• Intel® Graphics Performance Analyzers 2019 R4
  • 12/20/2019
  • Public Content
Contents

System Analysis

To efficiently optimize an application, you first need to determine whether performance bottlenecks live in the CPU or the GPU. Diving head-first into optimization, without this knowledge, can waste precious time and energy in areas that may not need attention.
TIP
Using Xcode*, Intel® VTune™ Amplifier XE, or your preferred tool, determine where the hardware bottleneck exists.

System *Analyzer vs System Analyzer Heads-up Display (HUD)

System Analyzer HUD works in the background while your game is running and displays its results as an overlay on your game, quickly allowing you to see the performance overview of your game.
In general, System Analyzer offers the following advantage over the System Analyzer HUD:
  • Uses host/target (network) mode, enabling you to monitor performance on a remote system and reduces performance impact on the application. You are recommended to use System Analyzer in the network mode to analyze graphics applications on Ultrabook™ devices, tablets, netbooks, or other devices with limited resources.
If you connect the System Analyzer to the application with the System Analyzer HUD enabled, the HUD is switched to the lightweight mode that will initially only show FPS. You can toggle the metrics shown in the HUD by pausing live analysis (F12), navigating to Edit > Options and selecting up to five metrics that you would like to actively see in the System Analyzer HUD, where you can only select metrics from the same group.

System Analysis Workflow

To view pertinent metrics for your application and capture a stream follow these steps:
1.
Start your game from within the Graphics Monitor
Launch the Graphics Monitor application, by locating and selecting it in the “Applications” folder: Applications > Intel > Graphics Monitor. Choose the application you want to analyze by selecting the
button and navigating to the desired executable. Select the Metal tab from the top-left corner. From the drop-down box, in the bottom-right corner, select the appropriate option for your executable:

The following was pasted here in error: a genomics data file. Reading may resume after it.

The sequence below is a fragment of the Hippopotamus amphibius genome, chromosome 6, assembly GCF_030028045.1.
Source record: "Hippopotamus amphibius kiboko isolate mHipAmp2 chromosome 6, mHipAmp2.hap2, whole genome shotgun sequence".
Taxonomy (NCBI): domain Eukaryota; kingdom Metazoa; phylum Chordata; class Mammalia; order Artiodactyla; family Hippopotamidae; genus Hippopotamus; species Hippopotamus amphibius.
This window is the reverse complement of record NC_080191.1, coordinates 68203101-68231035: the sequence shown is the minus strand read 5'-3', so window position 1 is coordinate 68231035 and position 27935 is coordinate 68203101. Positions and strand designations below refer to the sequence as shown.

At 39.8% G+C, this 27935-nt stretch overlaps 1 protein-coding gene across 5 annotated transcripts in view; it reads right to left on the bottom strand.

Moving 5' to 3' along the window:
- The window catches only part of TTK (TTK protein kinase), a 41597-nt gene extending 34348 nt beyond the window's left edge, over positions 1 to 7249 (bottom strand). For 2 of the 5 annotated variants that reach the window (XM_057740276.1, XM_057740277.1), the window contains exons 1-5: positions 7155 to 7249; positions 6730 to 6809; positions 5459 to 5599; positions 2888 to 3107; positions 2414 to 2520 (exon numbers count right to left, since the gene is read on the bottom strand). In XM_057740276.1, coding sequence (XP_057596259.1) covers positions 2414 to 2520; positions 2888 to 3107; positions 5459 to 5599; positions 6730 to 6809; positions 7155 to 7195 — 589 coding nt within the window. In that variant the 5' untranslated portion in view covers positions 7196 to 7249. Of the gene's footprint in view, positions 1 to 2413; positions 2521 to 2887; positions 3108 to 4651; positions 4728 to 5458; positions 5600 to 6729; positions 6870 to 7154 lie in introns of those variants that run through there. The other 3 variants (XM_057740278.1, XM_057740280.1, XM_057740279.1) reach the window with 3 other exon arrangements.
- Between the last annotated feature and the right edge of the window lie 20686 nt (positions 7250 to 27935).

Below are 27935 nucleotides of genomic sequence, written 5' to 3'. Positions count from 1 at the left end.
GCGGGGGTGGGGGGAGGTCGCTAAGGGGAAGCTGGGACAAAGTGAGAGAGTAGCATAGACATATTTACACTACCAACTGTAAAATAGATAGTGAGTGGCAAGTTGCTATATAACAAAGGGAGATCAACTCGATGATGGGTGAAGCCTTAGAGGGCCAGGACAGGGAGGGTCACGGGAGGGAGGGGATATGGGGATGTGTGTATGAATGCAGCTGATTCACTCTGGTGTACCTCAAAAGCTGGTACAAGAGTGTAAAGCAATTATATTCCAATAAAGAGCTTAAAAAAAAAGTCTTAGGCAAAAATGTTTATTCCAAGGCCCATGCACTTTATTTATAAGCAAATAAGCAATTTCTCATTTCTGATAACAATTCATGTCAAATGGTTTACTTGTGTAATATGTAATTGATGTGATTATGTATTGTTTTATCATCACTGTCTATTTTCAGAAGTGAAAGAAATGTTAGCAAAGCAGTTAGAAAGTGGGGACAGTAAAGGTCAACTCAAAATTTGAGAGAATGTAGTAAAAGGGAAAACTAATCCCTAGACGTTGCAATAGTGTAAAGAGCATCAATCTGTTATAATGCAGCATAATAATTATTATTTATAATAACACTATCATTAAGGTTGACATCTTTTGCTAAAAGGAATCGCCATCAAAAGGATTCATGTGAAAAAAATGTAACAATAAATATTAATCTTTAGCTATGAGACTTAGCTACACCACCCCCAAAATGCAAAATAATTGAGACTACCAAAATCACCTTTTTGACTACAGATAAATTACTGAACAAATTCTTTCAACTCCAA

Default
– does not save a stream and is for a game with no launcher
Save stream
– saves a stream for later use during offline analysis and is for a game with no launcher
Launcher
– does not save a stream and is for a game that requires a launcher (Steam, Blizzard, etc.)
2.
(Optional) Launch the System Analyzer
Launch the System Analyzer and connect it to the running application to analyze limited metric sets. You can choose between local and network usage modes.
3.
Analyze metrics data
Intel® GPA supports a wide variety of metrics. The metrics available for display might differ depending on your specific graphics device. You can analyze these metrics by entering Pause/Play mode (F12) and navigating to the
Options
menu. As well, by pausing the application, you can view resources and bottlenecks within the rendering pipeline.
4.
Disable erg
Disabling an erg will help identify various bottlenecks within your application and how those bottlenecks affect your performance. From here, you can perform further analysis to determine the cause within the erg.

Next Steps

If all went well, you met your performance and playability goals by using the System Analyzer HUD and Live Pause/Play mode to identify and resolve issues with your game.
If you still have not met your overall objectives, you can try the following:
  • If you suspect that your game is GPU-bound, capture a stream file and use the Graphics Multiframe Analyzer (by using Pause/Play mode during offline playback) to perform a deeper analysis into exactly what is happening within any specific frames in the stream – see where in the rendering pipeline your game is spending its time, down to the render target or draw call level of detail.
  • If you know that your game is CPU-bound, you might try using some CPU-specific tools to help improve your performance on the CPU, such as Intel® VTune™ Amplifier XE. In particular, with multiple cores now being the rule rather than the exception, parallelizing your code can have a big impact on overall CPU performance.

Product and Performance Information

1

Intel's compilers may or may not optimize to the same degree for non-Intel microprocessors for optimizations that are not unique to Intel microprocessors. These optimizations include SSE2, SSE3, and SSSE3 instruction sets and other optimizations. Intel does not guarantee the availability, functionality, or effectiveness of any optimization on microprocessors not manufactured by Intel. Microprocessor-dependent optimizations in this product are intended for use with Intel microprocessors. Certain optimizations not specific to Intel microarchitecture are reserved for Intel microprocessors. Please refer to the applicable product User and Reference Guides for more information regarding the specific instruction sets covered by this notice.

Notice revision #20110804